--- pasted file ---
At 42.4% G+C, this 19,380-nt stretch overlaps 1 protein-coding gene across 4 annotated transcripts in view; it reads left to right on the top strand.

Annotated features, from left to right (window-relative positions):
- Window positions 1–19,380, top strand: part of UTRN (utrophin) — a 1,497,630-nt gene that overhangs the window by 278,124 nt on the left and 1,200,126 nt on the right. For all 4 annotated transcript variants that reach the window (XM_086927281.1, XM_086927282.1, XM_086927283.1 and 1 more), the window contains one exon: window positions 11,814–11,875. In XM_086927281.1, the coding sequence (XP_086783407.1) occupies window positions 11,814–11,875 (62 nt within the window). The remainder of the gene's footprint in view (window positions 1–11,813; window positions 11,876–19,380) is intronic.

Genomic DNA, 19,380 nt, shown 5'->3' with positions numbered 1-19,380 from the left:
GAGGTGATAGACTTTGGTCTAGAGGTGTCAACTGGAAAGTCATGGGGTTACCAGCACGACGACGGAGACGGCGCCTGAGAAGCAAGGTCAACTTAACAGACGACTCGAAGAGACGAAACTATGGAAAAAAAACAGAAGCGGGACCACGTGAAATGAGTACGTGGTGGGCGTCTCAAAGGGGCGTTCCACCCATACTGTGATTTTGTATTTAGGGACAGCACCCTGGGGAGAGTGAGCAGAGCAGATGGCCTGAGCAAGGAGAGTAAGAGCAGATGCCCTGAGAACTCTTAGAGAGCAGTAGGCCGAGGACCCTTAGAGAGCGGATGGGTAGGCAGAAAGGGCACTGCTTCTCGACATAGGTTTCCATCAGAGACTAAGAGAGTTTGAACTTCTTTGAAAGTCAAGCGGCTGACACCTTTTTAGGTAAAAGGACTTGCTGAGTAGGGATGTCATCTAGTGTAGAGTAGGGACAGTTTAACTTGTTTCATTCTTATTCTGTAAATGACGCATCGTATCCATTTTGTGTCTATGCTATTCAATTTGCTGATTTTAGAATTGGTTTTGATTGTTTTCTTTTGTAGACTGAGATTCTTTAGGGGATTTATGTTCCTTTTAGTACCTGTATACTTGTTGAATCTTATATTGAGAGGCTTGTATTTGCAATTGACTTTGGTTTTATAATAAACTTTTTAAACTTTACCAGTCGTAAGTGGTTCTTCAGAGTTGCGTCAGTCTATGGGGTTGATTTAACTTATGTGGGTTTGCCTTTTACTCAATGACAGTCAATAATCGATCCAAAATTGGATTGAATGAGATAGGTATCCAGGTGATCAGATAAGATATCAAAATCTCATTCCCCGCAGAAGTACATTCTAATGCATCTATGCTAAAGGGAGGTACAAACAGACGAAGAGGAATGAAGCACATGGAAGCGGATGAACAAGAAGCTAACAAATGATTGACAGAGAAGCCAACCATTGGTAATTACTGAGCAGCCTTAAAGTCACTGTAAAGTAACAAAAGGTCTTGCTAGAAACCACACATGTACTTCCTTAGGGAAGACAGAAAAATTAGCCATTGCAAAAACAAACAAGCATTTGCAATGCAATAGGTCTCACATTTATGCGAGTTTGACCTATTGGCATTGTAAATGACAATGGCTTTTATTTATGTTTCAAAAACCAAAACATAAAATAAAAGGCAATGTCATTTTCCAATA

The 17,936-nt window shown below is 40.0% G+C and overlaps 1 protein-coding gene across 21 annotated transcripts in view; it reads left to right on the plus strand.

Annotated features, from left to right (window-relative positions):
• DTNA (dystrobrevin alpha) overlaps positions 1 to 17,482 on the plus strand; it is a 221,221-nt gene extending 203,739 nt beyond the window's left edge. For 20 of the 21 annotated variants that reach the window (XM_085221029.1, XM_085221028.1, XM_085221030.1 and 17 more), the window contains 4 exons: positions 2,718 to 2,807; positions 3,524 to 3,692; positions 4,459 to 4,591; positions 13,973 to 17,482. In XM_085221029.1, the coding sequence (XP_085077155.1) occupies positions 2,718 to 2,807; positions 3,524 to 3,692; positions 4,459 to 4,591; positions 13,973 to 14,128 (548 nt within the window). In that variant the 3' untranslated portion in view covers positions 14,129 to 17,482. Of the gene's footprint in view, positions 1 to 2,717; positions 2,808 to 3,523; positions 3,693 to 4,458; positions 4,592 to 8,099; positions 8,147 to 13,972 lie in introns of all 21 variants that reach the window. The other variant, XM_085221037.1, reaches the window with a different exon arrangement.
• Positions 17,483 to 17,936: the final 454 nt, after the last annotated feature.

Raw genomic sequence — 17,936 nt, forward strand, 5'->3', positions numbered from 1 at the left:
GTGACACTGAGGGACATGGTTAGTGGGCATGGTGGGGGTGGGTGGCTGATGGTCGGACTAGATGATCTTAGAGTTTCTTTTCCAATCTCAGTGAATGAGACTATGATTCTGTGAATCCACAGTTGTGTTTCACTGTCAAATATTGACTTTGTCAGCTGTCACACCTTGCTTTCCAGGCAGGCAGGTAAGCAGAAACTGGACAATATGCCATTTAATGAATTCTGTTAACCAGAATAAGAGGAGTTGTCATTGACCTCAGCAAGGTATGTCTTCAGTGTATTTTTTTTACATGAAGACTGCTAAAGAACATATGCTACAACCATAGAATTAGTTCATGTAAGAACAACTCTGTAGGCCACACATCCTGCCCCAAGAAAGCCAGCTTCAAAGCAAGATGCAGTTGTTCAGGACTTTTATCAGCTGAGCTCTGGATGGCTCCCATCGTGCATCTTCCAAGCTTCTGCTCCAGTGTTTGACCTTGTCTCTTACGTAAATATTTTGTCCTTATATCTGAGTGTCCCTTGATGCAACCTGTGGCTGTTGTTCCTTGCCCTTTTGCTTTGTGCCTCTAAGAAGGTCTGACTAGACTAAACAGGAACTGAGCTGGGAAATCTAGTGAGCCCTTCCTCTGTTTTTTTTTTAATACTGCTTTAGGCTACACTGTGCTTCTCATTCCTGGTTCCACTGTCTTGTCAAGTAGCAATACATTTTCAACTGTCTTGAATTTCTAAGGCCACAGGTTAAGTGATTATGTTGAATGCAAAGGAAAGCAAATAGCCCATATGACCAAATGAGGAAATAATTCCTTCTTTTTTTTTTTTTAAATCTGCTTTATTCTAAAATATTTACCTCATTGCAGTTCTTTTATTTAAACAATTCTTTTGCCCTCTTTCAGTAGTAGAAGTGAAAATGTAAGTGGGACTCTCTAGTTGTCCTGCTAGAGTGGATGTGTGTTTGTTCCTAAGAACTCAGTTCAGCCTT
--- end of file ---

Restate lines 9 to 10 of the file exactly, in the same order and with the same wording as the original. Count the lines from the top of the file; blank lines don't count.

• Positions 17,483 to 17,936: the final 454 nt, after the last annotated feature.

Raw genomic sequence — 17,936 nt, forward strand, 5'->3', positions numbered from 1 at the left: